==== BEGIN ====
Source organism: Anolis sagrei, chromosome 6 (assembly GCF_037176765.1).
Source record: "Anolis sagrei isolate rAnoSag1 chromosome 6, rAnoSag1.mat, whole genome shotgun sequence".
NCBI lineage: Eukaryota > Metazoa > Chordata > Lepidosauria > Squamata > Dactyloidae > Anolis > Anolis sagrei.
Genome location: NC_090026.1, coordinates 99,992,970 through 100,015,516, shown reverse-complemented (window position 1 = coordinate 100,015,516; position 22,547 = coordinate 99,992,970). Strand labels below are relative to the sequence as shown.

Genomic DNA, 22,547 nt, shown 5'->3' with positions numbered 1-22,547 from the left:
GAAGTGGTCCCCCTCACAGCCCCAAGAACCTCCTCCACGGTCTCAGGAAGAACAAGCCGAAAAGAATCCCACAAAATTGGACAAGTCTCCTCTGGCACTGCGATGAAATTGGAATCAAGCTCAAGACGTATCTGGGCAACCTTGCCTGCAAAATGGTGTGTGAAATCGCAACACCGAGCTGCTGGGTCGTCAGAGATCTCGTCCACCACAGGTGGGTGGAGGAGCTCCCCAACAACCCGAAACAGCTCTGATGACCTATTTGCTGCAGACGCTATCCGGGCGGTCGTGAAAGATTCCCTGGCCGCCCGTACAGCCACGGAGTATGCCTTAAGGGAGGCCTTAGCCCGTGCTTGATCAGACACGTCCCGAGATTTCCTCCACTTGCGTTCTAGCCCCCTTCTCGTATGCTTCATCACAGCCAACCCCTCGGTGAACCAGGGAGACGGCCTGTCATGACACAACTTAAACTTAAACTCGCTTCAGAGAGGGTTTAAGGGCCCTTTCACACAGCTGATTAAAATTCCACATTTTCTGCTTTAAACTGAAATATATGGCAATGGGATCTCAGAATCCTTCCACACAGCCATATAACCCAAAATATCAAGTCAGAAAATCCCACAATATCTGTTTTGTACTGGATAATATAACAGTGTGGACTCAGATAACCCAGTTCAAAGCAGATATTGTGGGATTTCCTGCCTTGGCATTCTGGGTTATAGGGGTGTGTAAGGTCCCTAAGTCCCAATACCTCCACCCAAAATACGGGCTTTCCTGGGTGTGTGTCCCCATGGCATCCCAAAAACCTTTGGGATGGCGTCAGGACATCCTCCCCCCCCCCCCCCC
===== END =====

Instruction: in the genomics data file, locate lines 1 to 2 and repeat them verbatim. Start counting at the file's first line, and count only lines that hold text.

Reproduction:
Source organism: Anolis sagrei, chromosome 6 (assembly GCF_037176765.1).
Source record: "Anolis sagrei isolate rAnoSag1 chromosome 6, rAnoSag1.mat, whole genome shotgun sequence".